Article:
There is no doubt about the control he wielded, but Board President N Srinivasan was never a popular figure among the Board members. He brooked no challenge mainly due to a weak opposition. On Tuesday, the Supreme Court’s damning observations against the Chennai strongman triggered a quick change in the power game in the BCCI.
Three of the seniormost members of the Board, vice presidents Shivlal Yadav, Ravi Savant and Chitrak Mitra led the chorus against Srinivasan, asking him to abide by the court’s observation.
Interestingly, the first to react was Yadav, the VP from South Zone. Being a favourite for the post, he was quick to throw his hat in the ring, saying “absolutely, I am ready to accept any responsibility given to me.”
Well aware of the volatile politics of the BCCI, Srinivasan is making a last-ditch effort to somehow save his chair and thereby keep the contenders at bay. Sources close to him say that his counsel will request to the apex court to allow him to be in the president’s chair before and after the probe period.
If the plea is rejected, the Srinivasan camp knows it will be end-game. For, there are no permanent enemies or friends. Srinivasan was unanimously re-elected President at the AGM last September, mainly because he had managed to keep the South Zone block together. Now, Yadav’s statement is an indicator he is ready to break rank.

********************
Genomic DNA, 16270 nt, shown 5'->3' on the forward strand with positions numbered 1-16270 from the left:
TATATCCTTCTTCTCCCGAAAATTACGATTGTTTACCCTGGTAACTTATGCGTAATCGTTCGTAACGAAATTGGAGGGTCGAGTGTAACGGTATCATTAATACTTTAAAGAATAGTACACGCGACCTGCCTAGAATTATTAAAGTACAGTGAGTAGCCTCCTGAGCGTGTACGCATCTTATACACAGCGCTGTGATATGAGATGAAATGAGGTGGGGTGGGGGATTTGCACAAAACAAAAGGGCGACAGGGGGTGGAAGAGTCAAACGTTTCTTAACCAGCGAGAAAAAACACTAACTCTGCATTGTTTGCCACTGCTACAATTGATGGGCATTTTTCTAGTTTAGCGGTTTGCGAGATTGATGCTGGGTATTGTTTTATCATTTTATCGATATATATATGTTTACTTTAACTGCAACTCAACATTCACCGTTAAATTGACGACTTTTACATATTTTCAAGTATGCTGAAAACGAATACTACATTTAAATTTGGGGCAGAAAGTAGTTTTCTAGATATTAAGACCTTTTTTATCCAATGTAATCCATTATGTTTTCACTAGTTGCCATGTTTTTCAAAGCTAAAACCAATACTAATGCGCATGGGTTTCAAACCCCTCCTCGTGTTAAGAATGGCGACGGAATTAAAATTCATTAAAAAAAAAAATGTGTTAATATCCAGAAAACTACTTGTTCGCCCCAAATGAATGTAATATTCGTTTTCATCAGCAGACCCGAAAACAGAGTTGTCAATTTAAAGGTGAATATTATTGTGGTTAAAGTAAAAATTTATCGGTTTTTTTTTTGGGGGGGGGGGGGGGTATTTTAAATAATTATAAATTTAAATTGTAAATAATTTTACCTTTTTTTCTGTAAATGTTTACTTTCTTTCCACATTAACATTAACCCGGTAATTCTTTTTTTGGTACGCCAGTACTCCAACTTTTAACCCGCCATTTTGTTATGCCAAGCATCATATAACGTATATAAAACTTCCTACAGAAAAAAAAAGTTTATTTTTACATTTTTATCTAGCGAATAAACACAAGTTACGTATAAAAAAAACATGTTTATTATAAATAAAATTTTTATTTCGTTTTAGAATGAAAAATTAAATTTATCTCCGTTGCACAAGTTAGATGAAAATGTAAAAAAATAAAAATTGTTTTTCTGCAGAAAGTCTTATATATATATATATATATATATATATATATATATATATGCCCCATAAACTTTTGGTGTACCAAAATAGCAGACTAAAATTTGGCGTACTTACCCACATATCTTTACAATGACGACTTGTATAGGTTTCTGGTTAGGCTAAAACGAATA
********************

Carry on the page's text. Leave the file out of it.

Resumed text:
The Board’s history is proof that what goes around comes around. Jagmohan Dalmiya is a classic example. He was all powerful till Sharad Pawar, N Srinivasan and Lalit Modi teamed up to oust him.
“It’s all about the chair, once it is gone, no one cares,” said a seasoned player in BCCI politics. “It’s the President who runs the Board and if a new President is in, he will look into the future.”
Srinivasan’s desperation to save his chair is also aimed to protect Chennai Super Kings. But he now seems to be left with three options. He can step down immediately or wait for the court order. The third option could be to summon an IPL governing council meeting, a special general body meeting or a working committee meeting to gauge the mood.
A BCCI huddle is imminent but till late on Tuesday no circular had been issued from Srinivasan’s Chennai office to convene any meeting although he met his lawyers and confidantes.
However, the worst setback for Srinivasan is that it could end his dreams of taking over as ICC chairman. It had been decided that he will be the first to hold the top post in the revamped set-up.
“It is an internal matter of the BCCI and the ICC does not have anything to do with it,” an ICC spokesperson told HT. But ICC sources said there would be no issues as it is a post that has been left to the BCCI president.